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Agriculture Victoria in conjunction with Hort Innovation

Project explores market developments with phytosanitary irradiation

Victorian Government spokespeople have stated that irradiation is increasingly becoming the go-to option for fresh produce exporters. The state has talked up the benefits of the procedure which treats fruit and vegetables for rogue bugs and diseases prior to departure.

Recently, Food Standards Australia New Zealand (FSANZ) announced a new domestic food regulatory measure that permits the use of irradiation as a phytosanitary treatment for all fresh fruit and vegetables (Standard 1.5.3 - Irradiation of food). A growing list of crops including table grapes, mangoes and cherries have all had export success using irradiation as a phytosanitary treatment.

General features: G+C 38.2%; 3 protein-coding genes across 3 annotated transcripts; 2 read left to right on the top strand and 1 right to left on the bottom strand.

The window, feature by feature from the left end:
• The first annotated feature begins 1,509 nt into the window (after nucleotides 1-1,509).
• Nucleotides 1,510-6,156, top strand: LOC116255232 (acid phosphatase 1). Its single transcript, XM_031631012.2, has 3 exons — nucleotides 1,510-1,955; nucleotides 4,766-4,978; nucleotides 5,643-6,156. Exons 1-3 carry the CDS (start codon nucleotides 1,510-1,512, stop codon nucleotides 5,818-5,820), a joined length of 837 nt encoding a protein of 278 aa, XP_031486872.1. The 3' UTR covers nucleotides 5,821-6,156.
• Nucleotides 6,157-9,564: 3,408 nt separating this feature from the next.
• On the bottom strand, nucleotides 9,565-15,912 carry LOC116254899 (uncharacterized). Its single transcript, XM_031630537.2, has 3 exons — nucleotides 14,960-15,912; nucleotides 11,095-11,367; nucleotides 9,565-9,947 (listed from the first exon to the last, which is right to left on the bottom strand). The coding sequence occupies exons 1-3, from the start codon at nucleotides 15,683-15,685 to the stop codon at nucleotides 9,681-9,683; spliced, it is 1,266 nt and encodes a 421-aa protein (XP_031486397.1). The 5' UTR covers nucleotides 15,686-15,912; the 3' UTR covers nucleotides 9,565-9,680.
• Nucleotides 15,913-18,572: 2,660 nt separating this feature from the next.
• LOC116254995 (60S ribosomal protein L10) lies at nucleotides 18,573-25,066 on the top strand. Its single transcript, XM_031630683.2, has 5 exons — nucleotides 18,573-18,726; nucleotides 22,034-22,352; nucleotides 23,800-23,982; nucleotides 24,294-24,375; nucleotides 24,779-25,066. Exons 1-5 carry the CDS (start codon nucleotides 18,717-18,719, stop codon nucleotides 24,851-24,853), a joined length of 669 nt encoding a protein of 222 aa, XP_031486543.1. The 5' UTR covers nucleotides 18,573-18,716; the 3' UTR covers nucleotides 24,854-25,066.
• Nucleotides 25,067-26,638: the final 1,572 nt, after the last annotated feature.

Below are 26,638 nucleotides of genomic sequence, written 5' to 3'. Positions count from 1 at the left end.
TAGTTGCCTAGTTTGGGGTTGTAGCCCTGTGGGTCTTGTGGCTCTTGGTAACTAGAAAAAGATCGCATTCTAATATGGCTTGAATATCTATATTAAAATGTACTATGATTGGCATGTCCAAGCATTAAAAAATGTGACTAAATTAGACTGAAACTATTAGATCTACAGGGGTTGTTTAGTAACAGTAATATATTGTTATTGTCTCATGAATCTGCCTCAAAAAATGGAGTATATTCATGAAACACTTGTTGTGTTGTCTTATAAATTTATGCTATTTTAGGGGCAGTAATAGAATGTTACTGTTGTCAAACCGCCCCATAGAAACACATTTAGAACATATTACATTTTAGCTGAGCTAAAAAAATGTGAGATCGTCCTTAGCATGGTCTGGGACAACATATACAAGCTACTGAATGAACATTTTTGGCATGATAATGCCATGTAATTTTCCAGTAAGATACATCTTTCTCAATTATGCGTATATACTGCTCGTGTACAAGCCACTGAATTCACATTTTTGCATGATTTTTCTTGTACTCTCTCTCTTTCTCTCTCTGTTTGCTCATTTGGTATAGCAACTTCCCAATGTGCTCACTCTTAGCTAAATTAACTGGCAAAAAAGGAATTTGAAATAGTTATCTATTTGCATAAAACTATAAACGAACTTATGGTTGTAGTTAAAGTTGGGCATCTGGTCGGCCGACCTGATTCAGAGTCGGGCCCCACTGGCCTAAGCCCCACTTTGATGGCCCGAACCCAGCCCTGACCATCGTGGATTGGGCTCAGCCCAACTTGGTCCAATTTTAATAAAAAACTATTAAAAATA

Agriculture Victoria is leading a project in conjunction with Hort Innovation with new research intended to fill gaps in the knowledge regarding pest and disease mortality, impacts on product quality and shelf life, and barriers to market access.

Australian horticultural has traditionally relied on phytosanitary treatments such as cold disinfestation, methyl bromide fumigation and vapor heat, to meet market access requirements for domestic and international trade.

According to a statement from Agriculture Victoria: "Irradiation as a phytosanitary treatment is fast, chemical free, cost-effective and potentially 100 per cent carbon neutral by using renewable energy sources however it is not recognised by many of Australia and New Zealand's trading partners."

Source: queenslandcountrylife.com.au


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